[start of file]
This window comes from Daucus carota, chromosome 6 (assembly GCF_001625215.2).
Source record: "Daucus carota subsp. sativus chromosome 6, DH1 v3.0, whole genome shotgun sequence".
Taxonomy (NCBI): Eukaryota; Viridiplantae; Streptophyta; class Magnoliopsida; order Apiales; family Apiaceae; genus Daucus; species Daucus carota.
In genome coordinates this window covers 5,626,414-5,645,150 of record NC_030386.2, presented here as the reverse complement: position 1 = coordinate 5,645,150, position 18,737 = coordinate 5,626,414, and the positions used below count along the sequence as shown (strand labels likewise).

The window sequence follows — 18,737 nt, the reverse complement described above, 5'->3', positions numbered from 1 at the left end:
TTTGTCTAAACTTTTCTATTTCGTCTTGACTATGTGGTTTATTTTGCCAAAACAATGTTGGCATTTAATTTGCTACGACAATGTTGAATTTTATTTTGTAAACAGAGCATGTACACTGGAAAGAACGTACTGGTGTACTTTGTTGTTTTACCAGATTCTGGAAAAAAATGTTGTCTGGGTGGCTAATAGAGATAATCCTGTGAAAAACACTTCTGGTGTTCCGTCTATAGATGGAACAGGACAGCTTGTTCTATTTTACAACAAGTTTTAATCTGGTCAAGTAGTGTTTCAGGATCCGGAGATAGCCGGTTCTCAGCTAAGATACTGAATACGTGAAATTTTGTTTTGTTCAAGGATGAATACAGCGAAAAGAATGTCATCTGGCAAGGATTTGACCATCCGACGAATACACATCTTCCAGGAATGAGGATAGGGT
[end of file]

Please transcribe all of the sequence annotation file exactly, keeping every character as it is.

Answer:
This window comes from Daucus carota, chromosome 6 (assembly GCF_001625215.2).
Source record: "Daucus carota subsp. sativus chromosome 6, DH1 v3.0, whole genome shotgun sequence".
Taxonomy (NCBI): Eukaryota; Viridiplantae; Streptophyta; class Magnoliopsida; order Apiales; family Apiaceae; genus Daucus; species Daucus carota.
In genome coordinates this window covers 5,626,414-5,645,150 of record NC_030386.2, presented here as the reverse complement: position 1 = coordinate 5,645,150, position 18,737 = coordinate 5,626,414, and the positions used below count along the sequence as shown (strand labels likewise).

The window sequence follows — 18,737 nt, the reverse complement described above, 5'->3', positions numbered from 1 at the left end:
TTTGTCTAAACTTTTCTATTTCGTCTTGACTATGTGGTTTATTTTGCCAAAACAATGTTGGCATTTAATTTGCTACGACAATGTTGAATTTTATTTTGTAAACAGAGCATGTACACTGGAAAGAACGTACTGGTGTACTTTGTTGTTTTACCAGATTCTGGAAAAAAATGTTGTCTGGGTGGCTAATAGAGATAATCCTGTGAAAAACACTTCTGGTGTTCCGTCTATAGATGGAACAGGACAGCTTGTTCTATTTTACAACAAGTTTTAATCTGGTCAAGTAGTGTTTCAGGATCCGGAGATAGCCGGTTCTCAGCTAAGATACTGAATACGTGAAATTTTGTTTTGTTCAAGGATGAATACAGCGAAAAGAATGTCATCTGGCAAGGATTTGACCATCCGACGAATACACATCTTCCAGGAATGAGGATAGGGT